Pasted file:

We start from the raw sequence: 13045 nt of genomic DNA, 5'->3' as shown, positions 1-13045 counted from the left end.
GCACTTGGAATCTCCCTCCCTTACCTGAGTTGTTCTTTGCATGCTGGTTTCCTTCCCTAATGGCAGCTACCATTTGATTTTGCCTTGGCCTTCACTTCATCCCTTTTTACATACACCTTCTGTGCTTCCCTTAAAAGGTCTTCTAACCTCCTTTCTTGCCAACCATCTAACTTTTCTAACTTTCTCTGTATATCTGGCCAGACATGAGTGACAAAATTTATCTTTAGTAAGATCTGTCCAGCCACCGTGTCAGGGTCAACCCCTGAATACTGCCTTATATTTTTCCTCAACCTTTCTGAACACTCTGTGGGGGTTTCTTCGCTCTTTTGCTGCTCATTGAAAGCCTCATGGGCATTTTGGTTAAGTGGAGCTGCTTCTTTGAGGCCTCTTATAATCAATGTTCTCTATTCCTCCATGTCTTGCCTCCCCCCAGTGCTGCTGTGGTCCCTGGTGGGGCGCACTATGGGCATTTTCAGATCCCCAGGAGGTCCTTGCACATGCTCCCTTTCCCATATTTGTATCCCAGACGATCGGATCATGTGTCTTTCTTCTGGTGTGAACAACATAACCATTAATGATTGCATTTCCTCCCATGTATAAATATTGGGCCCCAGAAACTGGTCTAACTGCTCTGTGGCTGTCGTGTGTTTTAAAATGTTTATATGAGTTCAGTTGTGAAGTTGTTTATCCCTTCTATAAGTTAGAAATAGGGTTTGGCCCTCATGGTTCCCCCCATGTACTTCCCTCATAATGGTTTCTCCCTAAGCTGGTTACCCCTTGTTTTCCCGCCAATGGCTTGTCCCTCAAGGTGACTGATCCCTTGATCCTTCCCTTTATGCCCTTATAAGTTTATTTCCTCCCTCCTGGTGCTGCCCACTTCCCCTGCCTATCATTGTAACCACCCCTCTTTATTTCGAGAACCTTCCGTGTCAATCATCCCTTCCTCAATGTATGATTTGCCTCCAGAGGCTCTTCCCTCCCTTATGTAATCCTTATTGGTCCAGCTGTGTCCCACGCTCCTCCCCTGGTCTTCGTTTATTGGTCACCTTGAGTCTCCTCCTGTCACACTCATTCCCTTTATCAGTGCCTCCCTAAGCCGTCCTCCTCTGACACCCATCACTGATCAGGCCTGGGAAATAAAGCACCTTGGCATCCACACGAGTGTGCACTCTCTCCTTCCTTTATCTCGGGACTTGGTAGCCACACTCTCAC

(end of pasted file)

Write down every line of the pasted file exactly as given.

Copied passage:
We start from the raw sequence: 13045 nt of genomic DNA, 5'->3' as shown, positions 1-13045 counted from the left end.
GCACTTGGAATCTCCCTCCCTTACCTGAGTTGTTCTTTGCATGCTGGTTTCCTTCCCTAATGGCAGCTACCATTTGATTTTGCCTTGGCCTTCACTTCATCCCTTTTTACATACACCTTCTGTGCTTCCCTTAAAAGGTCTTCTAACCTCCTTTCTTGCCAACCATCTAACTTTTCTAACTTTCTCTGTATATCTGGCCAGACATGAGTGACAAAATTTATCTTTAGTAAGATCTGTCCAGCCACCGTGTCAGGGTCAACCCCTGAATACTGCCTTATATTTTTCCTCAACCTTTCTGAACACTCTGTGGGGGTTTCTTCGCTCTTTTGCTGCTCATTGAAAGCCTCATGGGCATTTTGGTTAAGTGGAGCTGCTTCTTTGAGGCCTCTTATAATCAATGTTCTCTATTCCTCCATGTCTTGCCTCCCCCCAGTGCTGCTGTGGTCCCTGGTGGGGCGCACTATGGGCATTTTCAGATCCCCAGGAGGTCCTTGCACATGCTCCCTTTCCCATATTTGTATCCCAGACGATCGGATCATGTGTCTTTCTTCTGGTGTGAACAACATAACCATTAATGATTGCATTTCCTCCCATGTATAAATATTGGGCCCCAGAAACTGGTCTAACTGCTCTGTGGCTGTCGTGTGTTTTAAAATGTTTATATGAGTTCAGTTGTGAAGTTGTTTATCCCTTCTATAAGTTAGAAATAGGGTTTGGCCCTCATGGTTCCCCCCATGTACTTCCCTCATAATGGTTTCTCCCTAAGCTGGTTACCCCTTGTTTTCCCGCCAATGGCTTGTCCCTCAAGGTGACTGATCCCTTGATCCTTCCCTTTATGCCCTTATAAGTTTATTTCCTCCCTCCTGGTGCTGCCCACTTCCCCTGCCTATCATTGTAACCACCCCTCTTTATTTCGAGAACCTTCCGTGTCAATCATCCCTTCCTCAATGTATGATTTGCCTCCAGAGGCTCTTCCCTCCCTTATGTAATCCTTATTGGTCCAGCTGTGTCCCACGCTCCTCCCCTGGTCTTCGTTTATTGGTCACCTTGAGTCTCCTCCTGTCACACTCATTCCCTTTATCAGTGCCTCCCTAAGCCGTCCTCCTCTGACACCCATCACTGATCAGGCCTGGGAAATAAAGCACCTTGGCATCCACACGAGTGTGCACTCTCTCCTTCCTTTATCTCGGGACTTGGTAGCCACACTCTCAC